Ever since their first journey into space on October 3,1962, as part of the U.S. Space Program, Hasselblad cameras have captured thousands of breathtaking images that have given us a clearer perspective of our world and its surroundings.
Forty years ago this week, on July 16, 1969, Hasselblad cameras joined NASA’s Apollo 11 crew for the first manned moon landing, capturing images that remain among the most recognizable ever recorded.
To paraphrase astronaut Neil Armstrong, who took the first lunar photos: “This ‘small step for man’ proved to be a giant leap for photography.”
Special modifications and improvements have been required to meet the stringent demands of space travel. Hasselblad cameras were not originally designed to work in extreme temperatures and conditions, but they did, flawlessly. The cameras performed perfectly in over 120° C in the sun, and -65° C in the shade, as well as zero gravity, and myriad unknown hazards. They had to work with absolute consistency, since each and every shot might have had historic significance.
The design and development methods begun over 40 years ago continue to this day, as Hasselblad invents new technologies and finds new solutions to the challenges photographers encounter every day. They know that even on earth, a photographer’s life is filled with historic opportunities that may never come again.
NASA chose Hasselblad cameras to go into space because they were the best cameras on earth – a claim the company still proudly makes today. To celebrate the 40th anniversary of that historic l969 lunar landing, Hasselblad is inviting anyone who purchases an H3DII-50 or H3DII-60 to join them at the Kennedy Space Center to celebrate the past and future of photographic technology.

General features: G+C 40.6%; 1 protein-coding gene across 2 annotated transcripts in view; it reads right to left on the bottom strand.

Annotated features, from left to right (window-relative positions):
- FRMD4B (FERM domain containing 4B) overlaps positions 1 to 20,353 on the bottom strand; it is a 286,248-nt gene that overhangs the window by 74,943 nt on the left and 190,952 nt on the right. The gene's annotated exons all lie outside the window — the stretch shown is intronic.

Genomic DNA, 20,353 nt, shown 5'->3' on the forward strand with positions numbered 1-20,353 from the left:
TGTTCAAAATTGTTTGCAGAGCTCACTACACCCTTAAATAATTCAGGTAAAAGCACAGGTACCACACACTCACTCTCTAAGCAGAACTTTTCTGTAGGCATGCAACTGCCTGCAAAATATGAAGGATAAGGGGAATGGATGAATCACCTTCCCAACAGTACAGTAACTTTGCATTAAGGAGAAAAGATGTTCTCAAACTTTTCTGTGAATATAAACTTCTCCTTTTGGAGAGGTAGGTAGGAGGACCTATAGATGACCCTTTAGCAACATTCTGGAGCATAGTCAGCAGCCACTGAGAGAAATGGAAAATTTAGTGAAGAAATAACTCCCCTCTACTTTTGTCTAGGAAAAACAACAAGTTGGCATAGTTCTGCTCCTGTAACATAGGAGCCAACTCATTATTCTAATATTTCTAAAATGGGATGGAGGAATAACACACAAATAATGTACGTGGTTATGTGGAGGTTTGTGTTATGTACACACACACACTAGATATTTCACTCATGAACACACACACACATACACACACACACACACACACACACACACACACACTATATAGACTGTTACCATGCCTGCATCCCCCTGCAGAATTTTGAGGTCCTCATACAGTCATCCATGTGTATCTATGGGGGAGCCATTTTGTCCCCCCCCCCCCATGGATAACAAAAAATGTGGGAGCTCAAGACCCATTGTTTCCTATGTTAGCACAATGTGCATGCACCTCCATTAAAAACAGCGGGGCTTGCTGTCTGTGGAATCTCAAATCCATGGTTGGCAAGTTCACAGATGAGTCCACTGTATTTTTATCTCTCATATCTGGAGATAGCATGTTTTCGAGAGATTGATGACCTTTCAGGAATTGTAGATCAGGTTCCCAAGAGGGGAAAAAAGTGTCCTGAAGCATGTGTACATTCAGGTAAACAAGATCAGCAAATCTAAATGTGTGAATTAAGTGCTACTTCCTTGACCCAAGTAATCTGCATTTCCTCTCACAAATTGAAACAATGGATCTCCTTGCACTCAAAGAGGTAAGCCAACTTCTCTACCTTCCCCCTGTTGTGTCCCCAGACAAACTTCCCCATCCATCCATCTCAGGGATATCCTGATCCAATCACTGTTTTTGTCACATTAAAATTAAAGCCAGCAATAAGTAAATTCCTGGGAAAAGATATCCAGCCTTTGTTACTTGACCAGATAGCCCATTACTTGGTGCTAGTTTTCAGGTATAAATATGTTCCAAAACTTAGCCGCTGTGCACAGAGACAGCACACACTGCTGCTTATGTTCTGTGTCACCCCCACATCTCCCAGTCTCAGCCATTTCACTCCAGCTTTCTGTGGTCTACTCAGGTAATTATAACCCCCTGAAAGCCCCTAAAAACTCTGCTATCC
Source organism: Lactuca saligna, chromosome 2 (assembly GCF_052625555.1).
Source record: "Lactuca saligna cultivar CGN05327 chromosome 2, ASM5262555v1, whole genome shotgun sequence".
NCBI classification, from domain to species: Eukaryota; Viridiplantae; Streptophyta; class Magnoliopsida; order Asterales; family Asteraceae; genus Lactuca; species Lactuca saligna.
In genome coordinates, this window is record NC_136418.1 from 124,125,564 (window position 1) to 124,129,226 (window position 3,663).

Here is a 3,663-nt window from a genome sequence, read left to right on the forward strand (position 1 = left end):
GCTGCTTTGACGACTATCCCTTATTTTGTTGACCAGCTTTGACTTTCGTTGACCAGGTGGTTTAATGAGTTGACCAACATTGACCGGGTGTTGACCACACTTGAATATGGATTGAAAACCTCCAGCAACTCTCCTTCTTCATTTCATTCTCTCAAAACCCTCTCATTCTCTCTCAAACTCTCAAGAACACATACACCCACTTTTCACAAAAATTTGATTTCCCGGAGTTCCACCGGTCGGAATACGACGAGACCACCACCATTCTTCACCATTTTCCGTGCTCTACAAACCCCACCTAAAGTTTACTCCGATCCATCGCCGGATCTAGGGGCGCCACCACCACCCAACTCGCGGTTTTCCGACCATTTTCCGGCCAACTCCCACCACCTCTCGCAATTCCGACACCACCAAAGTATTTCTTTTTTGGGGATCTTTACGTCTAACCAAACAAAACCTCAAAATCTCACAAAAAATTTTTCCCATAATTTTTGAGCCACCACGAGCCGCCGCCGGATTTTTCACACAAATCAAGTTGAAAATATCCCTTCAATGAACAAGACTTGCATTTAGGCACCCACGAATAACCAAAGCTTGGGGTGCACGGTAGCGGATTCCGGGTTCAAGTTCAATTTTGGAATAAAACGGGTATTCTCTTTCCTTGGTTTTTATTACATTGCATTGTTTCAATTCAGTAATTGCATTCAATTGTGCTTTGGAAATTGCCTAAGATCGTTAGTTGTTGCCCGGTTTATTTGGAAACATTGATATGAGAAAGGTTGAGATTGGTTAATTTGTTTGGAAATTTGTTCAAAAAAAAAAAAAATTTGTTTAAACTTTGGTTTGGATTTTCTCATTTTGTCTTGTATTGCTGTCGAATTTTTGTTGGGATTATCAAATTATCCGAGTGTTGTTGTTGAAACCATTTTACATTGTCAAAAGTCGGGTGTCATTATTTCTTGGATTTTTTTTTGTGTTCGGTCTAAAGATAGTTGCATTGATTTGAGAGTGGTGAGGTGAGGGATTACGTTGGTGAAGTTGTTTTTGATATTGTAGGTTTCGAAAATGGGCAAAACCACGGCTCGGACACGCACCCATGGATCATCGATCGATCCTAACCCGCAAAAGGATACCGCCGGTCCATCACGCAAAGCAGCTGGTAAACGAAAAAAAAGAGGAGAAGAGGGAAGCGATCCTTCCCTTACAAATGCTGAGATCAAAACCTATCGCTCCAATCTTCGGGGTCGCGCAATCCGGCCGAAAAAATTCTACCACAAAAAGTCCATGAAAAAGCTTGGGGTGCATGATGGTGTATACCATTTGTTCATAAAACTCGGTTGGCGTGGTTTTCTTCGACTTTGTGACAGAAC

For more information on the decades-long partnership between NASA and Hasselblad click here, and to find out how to join the celebration at the Kennedy Space Center, click here.
Hasselblad in Space Factoids
~ The Hasselblad Electric Data Camera (HEDC), designed for use on the surface of the moon, had a glass plate with reference crosses that recorded on the film during exposure. These crosses can be seen on all pictures taken on the moon from 1969 to 1972.
~ The first lunar pictures were taken by Neil Armstrong on July 20, 1969.
~ The 12 HEDC cameras used on the surface of the moon were left there; only the film magazines returned to earth.
~ The Hasselblad 500C was the first Hasselblad camera to be used by NASA in space. It was purchased by astronaut Walter M. Schirra at a camera shop in Houston, Texas. NASA removed the lining, mirror, focusing screen, hood, etc. to make the camera lighter.